Tita Gigi was also the first person to give me makeup brushes. I don’t remember the brand, but the brushes she gave me one Christmas were sustainable and ethically made. This was my introduction to the concept that truly high-quality products come from ethical means of production.
Growing up, I avoided asking my mother for beauty or self-care tips because I felt ashamed to look so different from her. I assumed it was more important to access cheap and convenient items just to get the job done but Tita Gigi often shared her philosophy with me and my cousin:
“When we invest in these items—lipstick, foundation, etc.—they last longer and often feel and look better.”
I remember coming home from one of these shopping trips, parroting my Tita’s advice to my mother, who could only smile and tell me that was exactly the kind of wisdom she wanted to pass onto me.
Lesson #3: But not everything needs to be a splurge. We’re Filipino beauty and brains; practical and pretty.
This jacket has been with me for almost seven years. I bought it at a thrift store near my tita’s house. We spent one Friday evening there and I was delighted to find it and have worn it so often that my friend, an illustrator, painted a portrait of me wearing it one Christmas.
At the risk of sounding like a hipster, years before thrifting became a popular past-time, Tita Gigi would take me and my cousin to the local thrift store. I admit, I don’t think it was the eco-conscious aspect of thrifting that motivated us since we were mostly there to find as many clothes as we could for cheaper prices. However, it was this openness to “pinching pennies” that shaped my love for thrifting today.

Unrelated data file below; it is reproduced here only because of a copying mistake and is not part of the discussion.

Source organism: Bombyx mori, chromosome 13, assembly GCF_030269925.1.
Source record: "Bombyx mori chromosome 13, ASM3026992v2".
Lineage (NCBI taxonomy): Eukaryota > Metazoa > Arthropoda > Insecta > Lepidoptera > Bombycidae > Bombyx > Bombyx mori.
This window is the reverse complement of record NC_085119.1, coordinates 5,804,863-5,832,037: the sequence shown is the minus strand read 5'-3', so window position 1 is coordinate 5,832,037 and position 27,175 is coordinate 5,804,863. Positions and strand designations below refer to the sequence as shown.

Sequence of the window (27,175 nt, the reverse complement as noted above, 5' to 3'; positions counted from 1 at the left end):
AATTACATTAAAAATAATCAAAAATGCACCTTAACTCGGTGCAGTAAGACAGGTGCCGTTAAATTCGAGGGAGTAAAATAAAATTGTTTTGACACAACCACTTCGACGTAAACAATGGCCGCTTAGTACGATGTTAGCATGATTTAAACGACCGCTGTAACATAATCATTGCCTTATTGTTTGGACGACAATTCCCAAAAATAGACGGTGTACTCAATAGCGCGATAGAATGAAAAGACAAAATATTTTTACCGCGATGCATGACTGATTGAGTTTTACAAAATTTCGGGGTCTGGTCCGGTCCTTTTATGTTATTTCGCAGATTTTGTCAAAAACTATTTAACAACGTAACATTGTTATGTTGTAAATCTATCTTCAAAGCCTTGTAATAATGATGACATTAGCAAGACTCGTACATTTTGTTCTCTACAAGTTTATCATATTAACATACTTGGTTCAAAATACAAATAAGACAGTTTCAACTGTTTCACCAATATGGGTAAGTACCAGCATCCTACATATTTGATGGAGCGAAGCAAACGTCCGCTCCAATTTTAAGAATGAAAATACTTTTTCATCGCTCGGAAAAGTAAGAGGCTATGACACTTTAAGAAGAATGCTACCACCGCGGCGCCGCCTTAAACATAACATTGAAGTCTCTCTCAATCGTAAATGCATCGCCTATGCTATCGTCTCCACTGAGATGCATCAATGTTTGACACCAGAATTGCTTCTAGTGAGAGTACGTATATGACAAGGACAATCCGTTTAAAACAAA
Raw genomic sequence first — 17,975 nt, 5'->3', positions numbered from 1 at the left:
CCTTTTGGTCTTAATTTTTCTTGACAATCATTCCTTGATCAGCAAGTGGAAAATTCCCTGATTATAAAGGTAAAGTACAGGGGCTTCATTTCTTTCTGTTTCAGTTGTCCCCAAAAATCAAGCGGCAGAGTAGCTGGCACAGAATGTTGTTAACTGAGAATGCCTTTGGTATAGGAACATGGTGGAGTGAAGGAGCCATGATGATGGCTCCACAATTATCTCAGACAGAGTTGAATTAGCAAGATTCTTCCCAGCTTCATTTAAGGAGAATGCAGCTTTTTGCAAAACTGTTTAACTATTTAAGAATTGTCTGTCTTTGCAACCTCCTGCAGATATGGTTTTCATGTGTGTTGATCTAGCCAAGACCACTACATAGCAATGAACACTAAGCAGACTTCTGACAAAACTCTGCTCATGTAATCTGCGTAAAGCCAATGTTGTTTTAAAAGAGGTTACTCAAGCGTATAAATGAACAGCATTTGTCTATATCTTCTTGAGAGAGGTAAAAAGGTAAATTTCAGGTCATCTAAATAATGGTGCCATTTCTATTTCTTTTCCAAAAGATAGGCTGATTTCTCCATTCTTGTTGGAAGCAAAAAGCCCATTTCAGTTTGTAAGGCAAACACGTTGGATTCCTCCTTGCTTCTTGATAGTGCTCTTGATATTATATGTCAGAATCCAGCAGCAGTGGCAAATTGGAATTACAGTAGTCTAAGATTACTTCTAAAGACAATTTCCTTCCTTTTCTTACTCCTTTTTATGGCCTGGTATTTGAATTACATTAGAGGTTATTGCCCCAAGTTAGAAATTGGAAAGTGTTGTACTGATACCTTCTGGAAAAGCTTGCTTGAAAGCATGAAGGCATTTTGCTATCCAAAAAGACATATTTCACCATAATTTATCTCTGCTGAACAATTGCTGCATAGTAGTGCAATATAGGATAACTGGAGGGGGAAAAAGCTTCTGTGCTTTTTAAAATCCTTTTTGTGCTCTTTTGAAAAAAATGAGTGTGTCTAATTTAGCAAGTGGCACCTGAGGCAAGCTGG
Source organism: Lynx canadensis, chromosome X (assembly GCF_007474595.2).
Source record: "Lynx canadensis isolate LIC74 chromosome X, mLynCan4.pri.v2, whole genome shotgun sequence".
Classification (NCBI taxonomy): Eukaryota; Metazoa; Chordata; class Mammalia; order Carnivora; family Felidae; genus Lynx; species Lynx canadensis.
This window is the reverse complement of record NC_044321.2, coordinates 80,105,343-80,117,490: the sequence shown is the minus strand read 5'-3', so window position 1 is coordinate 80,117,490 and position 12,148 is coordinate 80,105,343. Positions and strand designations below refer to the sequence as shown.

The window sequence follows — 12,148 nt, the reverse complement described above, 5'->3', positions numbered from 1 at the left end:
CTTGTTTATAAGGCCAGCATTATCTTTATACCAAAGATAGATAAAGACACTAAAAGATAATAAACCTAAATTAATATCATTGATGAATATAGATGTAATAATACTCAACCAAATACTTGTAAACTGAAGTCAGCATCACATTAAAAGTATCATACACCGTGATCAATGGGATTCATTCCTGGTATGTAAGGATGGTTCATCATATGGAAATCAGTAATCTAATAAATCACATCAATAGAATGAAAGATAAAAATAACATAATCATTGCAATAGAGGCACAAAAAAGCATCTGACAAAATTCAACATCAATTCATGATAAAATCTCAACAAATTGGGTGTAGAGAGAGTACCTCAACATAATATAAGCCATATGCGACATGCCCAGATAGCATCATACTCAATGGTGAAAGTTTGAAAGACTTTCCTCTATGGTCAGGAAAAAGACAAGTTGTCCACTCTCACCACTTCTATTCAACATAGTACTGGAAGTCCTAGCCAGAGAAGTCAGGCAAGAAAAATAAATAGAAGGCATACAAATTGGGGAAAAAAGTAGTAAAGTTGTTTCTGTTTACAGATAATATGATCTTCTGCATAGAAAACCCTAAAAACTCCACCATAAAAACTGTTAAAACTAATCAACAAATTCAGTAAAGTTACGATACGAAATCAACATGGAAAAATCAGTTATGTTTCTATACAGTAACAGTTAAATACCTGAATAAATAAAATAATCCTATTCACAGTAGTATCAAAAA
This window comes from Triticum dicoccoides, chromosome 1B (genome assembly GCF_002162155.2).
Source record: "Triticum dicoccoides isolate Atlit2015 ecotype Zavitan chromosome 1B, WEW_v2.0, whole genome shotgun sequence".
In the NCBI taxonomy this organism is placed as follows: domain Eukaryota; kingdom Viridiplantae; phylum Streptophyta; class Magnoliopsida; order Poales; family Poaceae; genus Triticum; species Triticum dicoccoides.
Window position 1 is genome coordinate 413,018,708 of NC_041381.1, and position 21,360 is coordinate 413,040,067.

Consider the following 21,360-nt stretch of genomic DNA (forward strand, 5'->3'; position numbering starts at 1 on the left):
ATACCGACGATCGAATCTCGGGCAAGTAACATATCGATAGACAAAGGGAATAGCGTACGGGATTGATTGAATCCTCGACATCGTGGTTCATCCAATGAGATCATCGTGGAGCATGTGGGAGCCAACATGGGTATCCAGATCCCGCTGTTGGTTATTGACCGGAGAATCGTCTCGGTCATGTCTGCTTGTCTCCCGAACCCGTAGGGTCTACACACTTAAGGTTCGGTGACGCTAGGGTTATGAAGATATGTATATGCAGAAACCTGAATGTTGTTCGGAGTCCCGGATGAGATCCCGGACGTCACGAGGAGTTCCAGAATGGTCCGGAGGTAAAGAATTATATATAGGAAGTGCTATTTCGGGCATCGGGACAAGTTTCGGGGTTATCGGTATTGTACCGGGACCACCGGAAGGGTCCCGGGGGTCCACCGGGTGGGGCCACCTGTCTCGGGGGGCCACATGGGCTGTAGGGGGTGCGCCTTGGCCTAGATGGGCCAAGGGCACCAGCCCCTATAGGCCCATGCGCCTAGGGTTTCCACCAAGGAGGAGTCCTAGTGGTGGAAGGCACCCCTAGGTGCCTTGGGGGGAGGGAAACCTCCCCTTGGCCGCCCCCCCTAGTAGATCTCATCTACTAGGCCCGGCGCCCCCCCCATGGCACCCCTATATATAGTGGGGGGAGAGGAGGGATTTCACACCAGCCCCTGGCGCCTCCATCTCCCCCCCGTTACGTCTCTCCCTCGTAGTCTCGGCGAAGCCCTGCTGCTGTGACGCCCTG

There was a shift when I graduated high school. Thrifting was no longer seen as tacky by upper middle class peers. But before it was cool, it was a simple way to bond and how my tita, mom, cousins, and I could find practical ways to express ourselves.
We’d sift through so much before finding the perfect fall jacket or dress for an upcoming occasion, but honestly, that triumph of finding something affordable and in good condition can endure for a long time.
To this day, my tita, cousin, and I will trade thrifting wins when we can. My closet is mostly thrifted pieces that have lasted years.
Lesson #4: Beyond Filipino beauty, it’s kindness and generosity that makes a lasting impression.
My Tita Cel and I share a love of art. She knew this and took me to galleries and even arranged a paint date with me when I was in the Philippines.
A few years ago, I visited the Philippines for the first time since my family immigrated to Canada. It was my first time being overseas without my parents or brother, as I came mostly to make sure my lola had a flight companion. I stayed with my Tita Cel.
Sometimes it felt like I didn’t belong because I had been away for so long. I could understand Tagalog but I couldn’t speak it. Tita Cel never made me feel like an outsider. She got me my first duster, she always made sure I was hydrated, and she invested in my life. We would trade stories with each other until it was late.
When I was growing up, we would send handwritten letters to each other. One year after we’d left the Philippines, she sent me a collection of Filipino children’s books that I still have on my shelves.